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Naturally Human, Supernaturally God

Deification in Pre-Concilliar Catholicism

by Adam G. Cooper

Publication Year: 2014

Naturally Human, Supernaturally God focuses upon a theological subject matter whose provenance not only spans both periods of the twentieth century, but the whole history of Christianity. It seeks to open a small window upon an odd case of theological convergence between three of the most diverse yet important theologians of the pre-Conciliar period, each of whom played a vital role in the Second Vatican Council—Réginald Garrigou-Lagrange O.P., Karl Rahner S.J., and Henri de Lubac S.J. It is widely acknowledged that the differences between these three figures, and the traditions subsequently associated with them, sometimes run so deep as to defy resolution. Yet, this book will argue they were strangely united in a shared conviction: today’s Church urgently needs to renew its acquaintance with an ancient Christian theme, namely, the doctrine of deification. Only in a self-transcending, supernaturally-wrought participation in the life of God do human beings reach their proper fulfillment. These three theologians are significant figures in the modern recovery of the doctrine of deification, receiving its official adumbration in the Christocentric and Trinitarian anthropological vision outlined in Vatican II’s Pastoral Constitution, Gaudium et Spes. This book tells the story of that recovery and the contribution these rather different theologians played, adding an oft-neglected stream to the contemporary discussion of this important topic.

Published by: Augsburg Fortress Publishers

Title Page, Copyright Page

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Contents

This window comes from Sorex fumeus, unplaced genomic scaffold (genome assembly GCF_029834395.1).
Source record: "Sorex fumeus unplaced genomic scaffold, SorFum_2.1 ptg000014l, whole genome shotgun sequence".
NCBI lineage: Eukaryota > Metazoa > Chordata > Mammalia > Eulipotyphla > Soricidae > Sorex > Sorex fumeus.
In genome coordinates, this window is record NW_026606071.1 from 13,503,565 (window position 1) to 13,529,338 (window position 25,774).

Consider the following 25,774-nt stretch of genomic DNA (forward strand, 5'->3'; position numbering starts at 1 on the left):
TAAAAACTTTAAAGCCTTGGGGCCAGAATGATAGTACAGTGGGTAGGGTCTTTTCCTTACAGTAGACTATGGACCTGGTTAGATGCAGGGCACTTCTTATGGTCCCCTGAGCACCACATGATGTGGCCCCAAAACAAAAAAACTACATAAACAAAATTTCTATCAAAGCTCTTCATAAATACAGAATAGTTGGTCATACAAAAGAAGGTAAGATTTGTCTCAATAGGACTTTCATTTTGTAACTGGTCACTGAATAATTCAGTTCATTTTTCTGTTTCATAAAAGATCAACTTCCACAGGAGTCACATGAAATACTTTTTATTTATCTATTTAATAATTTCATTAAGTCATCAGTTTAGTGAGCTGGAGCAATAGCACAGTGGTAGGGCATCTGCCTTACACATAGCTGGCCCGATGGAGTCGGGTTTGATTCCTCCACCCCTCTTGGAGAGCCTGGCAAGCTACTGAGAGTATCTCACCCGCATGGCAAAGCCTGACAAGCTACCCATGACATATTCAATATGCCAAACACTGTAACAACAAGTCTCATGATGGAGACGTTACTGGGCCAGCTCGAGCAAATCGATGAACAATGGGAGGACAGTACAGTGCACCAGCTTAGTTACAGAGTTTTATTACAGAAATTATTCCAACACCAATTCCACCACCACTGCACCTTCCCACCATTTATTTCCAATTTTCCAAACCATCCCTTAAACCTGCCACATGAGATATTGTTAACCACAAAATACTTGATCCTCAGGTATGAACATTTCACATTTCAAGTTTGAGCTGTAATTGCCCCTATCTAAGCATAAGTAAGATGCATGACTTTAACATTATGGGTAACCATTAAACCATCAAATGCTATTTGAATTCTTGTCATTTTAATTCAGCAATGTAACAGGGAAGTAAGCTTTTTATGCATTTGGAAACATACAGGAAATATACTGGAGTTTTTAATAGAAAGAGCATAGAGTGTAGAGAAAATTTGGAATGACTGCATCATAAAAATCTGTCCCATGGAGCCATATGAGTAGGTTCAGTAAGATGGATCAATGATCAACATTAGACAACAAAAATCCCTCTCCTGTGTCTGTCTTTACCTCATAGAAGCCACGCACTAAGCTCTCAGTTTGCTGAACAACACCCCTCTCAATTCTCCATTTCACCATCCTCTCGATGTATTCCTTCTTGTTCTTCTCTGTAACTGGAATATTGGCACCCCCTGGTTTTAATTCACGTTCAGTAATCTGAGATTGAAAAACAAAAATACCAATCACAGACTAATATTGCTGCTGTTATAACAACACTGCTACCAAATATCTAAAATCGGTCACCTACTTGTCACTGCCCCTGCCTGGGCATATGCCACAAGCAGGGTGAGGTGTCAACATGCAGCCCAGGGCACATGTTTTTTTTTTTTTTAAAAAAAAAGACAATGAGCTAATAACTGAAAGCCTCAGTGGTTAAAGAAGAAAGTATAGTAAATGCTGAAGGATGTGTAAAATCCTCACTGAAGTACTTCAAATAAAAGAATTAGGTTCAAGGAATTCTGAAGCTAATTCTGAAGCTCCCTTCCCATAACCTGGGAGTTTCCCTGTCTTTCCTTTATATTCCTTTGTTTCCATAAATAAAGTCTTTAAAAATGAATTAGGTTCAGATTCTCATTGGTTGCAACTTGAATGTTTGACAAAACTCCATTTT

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pp. v-vi

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Acknowledgments

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pp. vii-viii

Many kind and generous people have assisted me in the writing of this book. My thanks go first of all to the John Paul II Institute in Melbourne and the Archdiocese of Melbourne for granting me time for research and for underwriting it with generous funding. Alexandra Diriart, José Granados...

Abbreviations

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pp. ix-

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Introduction

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pp. 1-8

This book had its beginnings in a personal quest to understand better the key doctrinal trends characterizing the Catholic theological landscape in the decades leading up to the Second Vatican Council. It is published here as the culmination of a lengthy and satisfying, even if occasionally arduous...

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1. Setting the Scene

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pp. 9-22

Before studying our three theologians and the way deification features in their works, a brief outline of the immediate history of deification in modern Catholic thought will be helpful. This chapter serves as a kind of summary index, rather than an in-depth history. It offers snapshots that indicate the...

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2. Entering the Fray

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pp. 23-38

With the broad historical and theological background of chapter 1 in place, it is now time to introduce one by one the three figures whose theology of deification constitutes the subject of this book, and whose respective theological approaches have become representative of three quite distinct schools or...

Part I: Réginald Garrigou-Lagrange

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pp. 39-40

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3. Deification and the Person of Christ

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pp. 41-58

The Christian doctrine of deification has always depended crucially on its root and foundation in christology.1 Incarnation and deification are two sides of a single soteriological coin, structural corollaries one of the other. Early patristic formulations posit human participation in the divine nature as a gratuitous...

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4. Deification and the Divine Indwelling

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pp. 59-74